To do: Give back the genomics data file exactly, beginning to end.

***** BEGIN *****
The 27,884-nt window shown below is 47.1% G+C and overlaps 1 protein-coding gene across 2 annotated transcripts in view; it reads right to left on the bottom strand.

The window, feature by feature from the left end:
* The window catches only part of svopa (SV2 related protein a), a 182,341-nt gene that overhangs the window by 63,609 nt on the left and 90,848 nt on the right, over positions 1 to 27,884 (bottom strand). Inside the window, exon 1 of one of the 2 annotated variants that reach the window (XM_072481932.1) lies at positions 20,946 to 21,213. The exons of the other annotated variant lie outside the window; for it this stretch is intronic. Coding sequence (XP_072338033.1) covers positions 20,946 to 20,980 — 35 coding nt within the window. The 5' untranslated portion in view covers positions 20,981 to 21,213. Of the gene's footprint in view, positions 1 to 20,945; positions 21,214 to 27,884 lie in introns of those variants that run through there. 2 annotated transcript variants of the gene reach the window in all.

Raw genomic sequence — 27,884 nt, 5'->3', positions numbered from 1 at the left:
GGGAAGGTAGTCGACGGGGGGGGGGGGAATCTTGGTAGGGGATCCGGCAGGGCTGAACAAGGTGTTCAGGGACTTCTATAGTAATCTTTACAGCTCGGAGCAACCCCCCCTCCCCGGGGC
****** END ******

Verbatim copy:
The 27,884-nt window shown below is 47.1% G+C and overlaps 1 protein-coding gene across 2 annotated transcripts in view; it reads right to left on the bottom strand.

The window, feature by feature from the left end:
* The window catches only part of svopa (SV2 related protein a), a 182,341-nt gene that overhangs the window by 63,609 nt on the left and 90,848 nt on the right, over positions 1 to 27,884 (bottom strand). Inside the window, exon 1 of one of the 2 annotated variants that reach the window (XM_072481932.1) lies at positions 20,946 to 21,213. The exons of the other annotated variant lie outside the window; for it this stretch is intronic. Coding sequence (XP_072338033.1) covers positions 20,946 to 20,980 — 35 coding nt within the window. The 5' untranslated portion in view covers positions 20,981 to 21,213. Of the gene's footprint in view, positions 1 to 20,945; positions 21,214 to 27,884 lie in introns of those variants that run through there. 2 annotated transcript variants of the gene reach the window in all.

Raw genomic sequence — 27,884 nt, 5'->3', positions numbered from 1 at the left:
GGGAAGGTAGTCGACGGGGGGGGGGGGAATCTTGGTAGGGGATCCGGCAGGGCTGAACAAGGTGTTCAGGGACTTCTATAGTAATCTTTACAGCTCGGAGCAACCCCCCCTCCCCGGGGC